“Therefore its name is called Babel, because there the Lord confused the language of all the earth; and from there the Lord scattered them abroad over the face of all the earth.”

Syrian refugees LA Times

Other Powells and Josephys will trace these movements 500 years from now.

# # #

Disease, religion, and the “here and now”

Smallpox didn’t rate a line in the ‘Western Civilization textbook that I used in 1961—The Course of Civilization, by Strayer, Gatzke, and Harison.  In fact, the Plague, or Black Death, which some now think wiped out a third of Europe’s population in the mid fourteenth century, gets less than a page. Ironically, the disease is credited with preceding and influencing “bloody peasant rebellions…, senseless civil wars,” and “the witchcraft delusion,” in which “innocent men and women were falsely accused of practicing black magic.”
Prior to Alfred Crosby’s linking biology to traditional history, I guess that was par for the course: history was wars and politics; disease was for the biologists and epidemiologists to discover and discuss, and poets to mourn. Mention was brief and, like the Salem Witch Trials, a sideshow left to novelists and preachers to explore.
Even without the plague, life in medieval Europe—for the more than 80 percent who were peasant farmers—was always precarious. If the child made it past the first year or two, self-immunizing against common diseases in the process, life expectancy might be 30 or 40 years. Accidents and infections were rampant.  A year or three of drought or heavy rains brought hunger and sometimes starvation. And the wealthy classes—e.g., nobles and churchmen—fought and enlisted the peasantry to fight—and die—for them.
As the Little Ice Age—roughly 1400-1850—tightened its grip on the old world, thousands ran or were shipped to the new world as indentured servants. Over half of the Europeans who came to North America between 1600 and 1776 came that way. And by 1600, more than half of the indigenous people in North America had already been slain by smallpox, measles, and other maladies mostly sent ahead by Europe’s advance guard of explorers and fishermen. Eurocentric thinking—which saw European tools and religious beliefs as superior to anything “discovered” in America, quickly covered over 30,000 years or more of complex civilizations and histories as white Europeans marched across the continent.
We don’t’ know what life expectancies were among Indian tribes—though it surely varied greatly from tribe to tribe and even continent to continent. And the Little Ice Age and the Great Warming that preceded it took their tolls on the populations in the Americas before European arrival. In the Great Warming, Brian Fagin accounts for huge population losses on the California coast, in the desert southwest, and among the Mayans and pre-Incans. In other words, life for indigenous Americans before the European arrival was precarious too.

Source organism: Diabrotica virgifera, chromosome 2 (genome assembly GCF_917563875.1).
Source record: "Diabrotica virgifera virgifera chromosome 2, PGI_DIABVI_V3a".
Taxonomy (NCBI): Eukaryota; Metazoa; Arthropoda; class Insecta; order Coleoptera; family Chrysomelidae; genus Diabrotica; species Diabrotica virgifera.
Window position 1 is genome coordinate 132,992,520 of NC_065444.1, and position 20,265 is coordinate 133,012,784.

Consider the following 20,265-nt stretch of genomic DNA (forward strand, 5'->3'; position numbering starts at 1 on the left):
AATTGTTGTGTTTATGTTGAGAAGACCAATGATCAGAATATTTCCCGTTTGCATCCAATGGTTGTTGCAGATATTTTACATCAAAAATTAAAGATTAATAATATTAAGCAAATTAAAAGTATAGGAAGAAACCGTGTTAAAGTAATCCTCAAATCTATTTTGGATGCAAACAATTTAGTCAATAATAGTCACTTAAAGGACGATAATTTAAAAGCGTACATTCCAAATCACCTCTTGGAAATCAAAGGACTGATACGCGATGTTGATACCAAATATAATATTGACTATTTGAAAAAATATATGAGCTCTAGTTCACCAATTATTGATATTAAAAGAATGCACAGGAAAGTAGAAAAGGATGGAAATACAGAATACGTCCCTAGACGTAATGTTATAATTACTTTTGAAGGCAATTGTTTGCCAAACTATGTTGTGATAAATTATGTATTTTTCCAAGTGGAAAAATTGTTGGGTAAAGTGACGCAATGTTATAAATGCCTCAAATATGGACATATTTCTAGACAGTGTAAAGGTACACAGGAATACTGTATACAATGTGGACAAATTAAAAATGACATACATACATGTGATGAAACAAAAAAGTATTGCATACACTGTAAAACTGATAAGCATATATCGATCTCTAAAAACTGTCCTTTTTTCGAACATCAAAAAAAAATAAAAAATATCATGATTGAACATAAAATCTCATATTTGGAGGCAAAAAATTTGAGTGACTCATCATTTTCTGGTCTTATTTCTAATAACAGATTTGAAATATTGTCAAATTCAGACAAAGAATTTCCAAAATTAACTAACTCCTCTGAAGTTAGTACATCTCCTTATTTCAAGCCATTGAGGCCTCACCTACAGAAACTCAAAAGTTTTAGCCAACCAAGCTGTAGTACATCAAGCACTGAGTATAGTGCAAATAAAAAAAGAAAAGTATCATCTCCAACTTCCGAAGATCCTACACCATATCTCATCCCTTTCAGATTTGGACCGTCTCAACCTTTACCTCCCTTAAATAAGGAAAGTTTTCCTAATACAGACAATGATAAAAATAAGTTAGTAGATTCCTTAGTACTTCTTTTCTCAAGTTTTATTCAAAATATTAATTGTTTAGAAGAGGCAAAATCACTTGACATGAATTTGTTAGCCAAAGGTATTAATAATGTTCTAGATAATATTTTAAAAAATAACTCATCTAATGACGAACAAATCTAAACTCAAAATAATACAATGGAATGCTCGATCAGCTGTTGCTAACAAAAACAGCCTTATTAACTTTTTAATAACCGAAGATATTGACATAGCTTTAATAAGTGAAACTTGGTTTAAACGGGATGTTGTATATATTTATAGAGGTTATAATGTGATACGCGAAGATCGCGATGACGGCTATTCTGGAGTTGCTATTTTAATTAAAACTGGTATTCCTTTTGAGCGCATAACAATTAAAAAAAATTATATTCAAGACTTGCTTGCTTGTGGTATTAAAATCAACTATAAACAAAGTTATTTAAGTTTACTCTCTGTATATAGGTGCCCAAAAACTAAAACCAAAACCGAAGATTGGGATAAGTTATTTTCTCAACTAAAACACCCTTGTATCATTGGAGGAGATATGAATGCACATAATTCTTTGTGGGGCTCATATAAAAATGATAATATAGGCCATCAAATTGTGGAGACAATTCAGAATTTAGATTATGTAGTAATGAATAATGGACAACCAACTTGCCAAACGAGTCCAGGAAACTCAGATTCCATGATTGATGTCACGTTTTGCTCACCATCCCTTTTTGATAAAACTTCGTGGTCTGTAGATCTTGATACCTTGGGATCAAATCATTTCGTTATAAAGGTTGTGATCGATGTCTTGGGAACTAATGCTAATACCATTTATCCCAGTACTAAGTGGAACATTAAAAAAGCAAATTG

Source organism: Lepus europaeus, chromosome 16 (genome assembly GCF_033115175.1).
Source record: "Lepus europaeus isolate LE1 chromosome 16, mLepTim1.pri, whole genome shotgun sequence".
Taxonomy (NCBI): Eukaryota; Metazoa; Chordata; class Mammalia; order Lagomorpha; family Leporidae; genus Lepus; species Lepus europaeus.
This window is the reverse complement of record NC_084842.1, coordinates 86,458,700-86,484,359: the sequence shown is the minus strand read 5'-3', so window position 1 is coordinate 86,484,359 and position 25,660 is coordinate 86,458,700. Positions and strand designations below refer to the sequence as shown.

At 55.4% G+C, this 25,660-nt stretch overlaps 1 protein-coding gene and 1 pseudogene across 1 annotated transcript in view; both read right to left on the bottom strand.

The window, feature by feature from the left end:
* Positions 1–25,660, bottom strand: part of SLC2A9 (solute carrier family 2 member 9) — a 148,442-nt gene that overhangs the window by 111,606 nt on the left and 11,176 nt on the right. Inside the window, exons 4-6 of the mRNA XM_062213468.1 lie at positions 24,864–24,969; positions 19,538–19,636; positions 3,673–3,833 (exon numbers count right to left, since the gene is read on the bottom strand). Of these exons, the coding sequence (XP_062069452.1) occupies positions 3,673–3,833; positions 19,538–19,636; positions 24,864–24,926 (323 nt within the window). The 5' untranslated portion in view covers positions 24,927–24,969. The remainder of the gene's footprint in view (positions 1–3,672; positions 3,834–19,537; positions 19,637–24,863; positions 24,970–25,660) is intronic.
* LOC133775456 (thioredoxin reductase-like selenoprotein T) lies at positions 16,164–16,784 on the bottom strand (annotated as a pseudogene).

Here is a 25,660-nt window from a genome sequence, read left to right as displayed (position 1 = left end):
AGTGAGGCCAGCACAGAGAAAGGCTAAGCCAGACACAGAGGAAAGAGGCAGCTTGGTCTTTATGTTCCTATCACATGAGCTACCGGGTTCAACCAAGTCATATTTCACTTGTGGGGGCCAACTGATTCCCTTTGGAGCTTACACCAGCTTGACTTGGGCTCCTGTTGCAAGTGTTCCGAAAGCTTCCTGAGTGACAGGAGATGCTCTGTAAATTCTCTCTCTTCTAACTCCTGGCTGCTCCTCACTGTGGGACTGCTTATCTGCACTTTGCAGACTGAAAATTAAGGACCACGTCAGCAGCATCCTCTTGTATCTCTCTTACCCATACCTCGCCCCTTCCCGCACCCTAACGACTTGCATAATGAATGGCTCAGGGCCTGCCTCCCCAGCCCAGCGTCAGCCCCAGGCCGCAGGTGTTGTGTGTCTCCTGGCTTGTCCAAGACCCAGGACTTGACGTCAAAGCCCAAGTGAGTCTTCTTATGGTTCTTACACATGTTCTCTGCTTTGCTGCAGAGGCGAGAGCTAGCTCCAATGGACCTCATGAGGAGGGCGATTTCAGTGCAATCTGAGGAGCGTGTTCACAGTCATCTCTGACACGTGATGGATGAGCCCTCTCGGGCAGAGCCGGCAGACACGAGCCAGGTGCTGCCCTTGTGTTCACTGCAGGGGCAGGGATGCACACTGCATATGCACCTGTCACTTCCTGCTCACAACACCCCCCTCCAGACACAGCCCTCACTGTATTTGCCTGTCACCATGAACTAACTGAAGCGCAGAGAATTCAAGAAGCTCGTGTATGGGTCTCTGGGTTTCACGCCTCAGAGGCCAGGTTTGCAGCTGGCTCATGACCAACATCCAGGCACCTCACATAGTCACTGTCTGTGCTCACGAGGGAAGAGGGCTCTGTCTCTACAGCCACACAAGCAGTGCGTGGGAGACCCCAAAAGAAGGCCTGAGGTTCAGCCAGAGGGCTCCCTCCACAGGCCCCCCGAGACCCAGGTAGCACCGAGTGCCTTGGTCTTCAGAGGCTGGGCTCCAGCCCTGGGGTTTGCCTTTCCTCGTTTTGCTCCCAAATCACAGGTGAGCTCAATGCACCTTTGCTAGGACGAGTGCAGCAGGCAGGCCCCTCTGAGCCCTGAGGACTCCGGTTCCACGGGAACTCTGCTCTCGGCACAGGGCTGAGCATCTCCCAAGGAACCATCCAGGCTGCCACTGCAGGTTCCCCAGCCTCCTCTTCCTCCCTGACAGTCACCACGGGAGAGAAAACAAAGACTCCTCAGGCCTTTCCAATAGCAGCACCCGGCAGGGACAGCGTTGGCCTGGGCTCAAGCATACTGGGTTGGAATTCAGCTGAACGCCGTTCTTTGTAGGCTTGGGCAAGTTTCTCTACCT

Among small and dispersed tribes in areas of great natural resources, as in what is now the Pacific Northwest, it might have been easier to cope with weather and disease before the Europeans. But we know now that these diseases crept in—from the sea, with horse-mounted Indians, with the fur trade—well ahead of the Europeans who carried them. With horses and guns and metal pots came smallpox, measles—and missionaries.
This week’s “aha” moment came when it occurred to me that the Indians and the early white settlers held very similar religious views—or at least “goals” for their religious practices and beliefs. With life expectancy short and a world full of hazards, what religion offered was a bit of power and some solace in dealing with it! Lewis and Clark doctored—and they had guns. The four Indians who went back to St. Lewis to find Clark were looking for some of the white religion’s power. Father Desmet and his Catholic troops among the Flathead wedged their way in with ceremony and similarities—weyakin/angels; baptism/sweat lodge; chapel/long house. But when the Indians were asked to give up their own rather than supplement it with the new, they chased the Catholics off.
And of course white doctor Whitman’s ineffectiveness in dealing with measles led to his Indian death sentence.
There might have been pious Christians who carried real visions of an eternal hereafter, and Indians I’m sure felt that spirits continued after death. How long and in what form seems less vivid. I surmise spiritual presences who might be leaned on with all other religious tools—weyakins, dances and ceremonies—in dealing with the day to day struggles of life. My guess is that for most white settlers looking at high infant death losses and 40 years as old, religion was just such a tool. You did what you could to build a future for offspring—and to acquire goods to enjoy now. And baptized and genuflected and prayed for help. And, Indian or white, if you were a man (yes, my guess is that gender roles on the American frontier were firm and exceptions rare) you might pursue fame, which Indian oral tradition and white books told you did endure.
# # #